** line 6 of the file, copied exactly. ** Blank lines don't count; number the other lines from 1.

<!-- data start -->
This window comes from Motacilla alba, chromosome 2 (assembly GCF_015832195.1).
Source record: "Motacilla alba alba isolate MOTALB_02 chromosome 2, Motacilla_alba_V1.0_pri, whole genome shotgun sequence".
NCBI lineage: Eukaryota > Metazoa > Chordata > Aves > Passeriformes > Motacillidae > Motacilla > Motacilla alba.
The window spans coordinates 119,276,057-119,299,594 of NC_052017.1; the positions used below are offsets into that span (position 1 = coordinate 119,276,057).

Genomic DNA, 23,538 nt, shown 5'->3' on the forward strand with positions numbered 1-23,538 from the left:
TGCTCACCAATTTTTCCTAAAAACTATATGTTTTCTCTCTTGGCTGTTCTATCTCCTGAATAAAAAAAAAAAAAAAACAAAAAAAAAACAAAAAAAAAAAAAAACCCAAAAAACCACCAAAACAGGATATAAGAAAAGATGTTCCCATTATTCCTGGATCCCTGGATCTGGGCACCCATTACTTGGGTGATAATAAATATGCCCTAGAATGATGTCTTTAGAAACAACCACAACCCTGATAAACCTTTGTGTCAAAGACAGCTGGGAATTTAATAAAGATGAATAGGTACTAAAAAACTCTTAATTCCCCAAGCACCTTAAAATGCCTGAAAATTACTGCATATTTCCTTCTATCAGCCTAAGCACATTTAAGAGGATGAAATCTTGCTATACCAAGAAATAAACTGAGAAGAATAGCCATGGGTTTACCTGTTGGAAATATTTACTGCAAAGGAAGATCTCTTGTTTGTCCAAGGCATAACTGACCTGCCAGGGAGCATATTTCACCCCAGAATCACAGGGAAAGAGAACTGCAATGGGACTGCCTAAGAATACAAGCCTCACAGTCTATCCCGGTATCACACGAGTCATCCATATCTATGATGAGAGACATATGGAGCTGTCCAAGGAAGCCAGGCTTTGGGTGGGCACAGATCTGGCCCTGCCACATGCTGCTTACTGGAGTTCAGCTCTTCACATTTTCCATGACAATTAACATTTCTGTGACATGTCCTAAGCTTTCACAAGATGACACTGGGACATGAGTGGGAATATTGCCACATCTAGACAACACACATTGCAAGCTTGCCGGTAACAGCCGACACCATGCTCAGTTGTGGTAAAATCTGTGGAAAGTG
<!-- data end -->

TGCTCACCAATTTTTCCTAAAAACTATATGTTTTCTCTCTTGGCTGTTCTATCTCCTGAATAAAAAAAAAAAAAAAACAAAAAAAAAACAAAAAAAAAAAAAAACCCAAAAAACCACCAAAACAGGATATAAGAAAAGATGTTCCCATTATTCCTGGATCCCTGGATCTGGGCACCCATTACTTGGGTGATAATAAATATGCCCTAGAATGATGTCTTTAGAAACAACCACAACCCTGATAAACCTTTGTGTCAAAGACAGCTGGGAATTTAATAAAGATGAATAGGTACTAAAAAACTCTTAATTCCCCAAGCACCTTAAAATGCCTGAAAATTACTGCATATTTCCTTCTATCAGCCTAAGCACATTTAAGAGGATGAAATCTTGCTATACCAAGAAATAAACTGAGAAGAATAGCCATGGGTTTACCTGTTGGAAATATTTACTGCAAAGGAAGATCTCTTGTTTGTCCAAGGCATAACTGACCTGCCAGGGAGCATATTTCACCCCAGAATCACAGGGAAAGAGAACTGCAATGGGACTGCCTAAGAATACAAGCCTCACAGTCTATCCCGGTATCACACGAGTCATCCATATCTATGATGAGAGACATATGGAGCTGTCCAAGGAAGCCAGGCTTTGGGTGGGCACAGATCTGGCCCTGCCACATGCTGCTTACTGGAGTTCAGCTCTTCACATTTTCCATGACAATTAACATTTCTGTGACATGTCCTAAGCTTTCACAAGATGACACTGGGACATGAGTGGGAATATTGCCACATCTAGACAACACACATTGCAAGCTTGCCGGTAACAGCCGACACCATGCTCAGTTGTGGTAAAATCTGTGGAAAGTG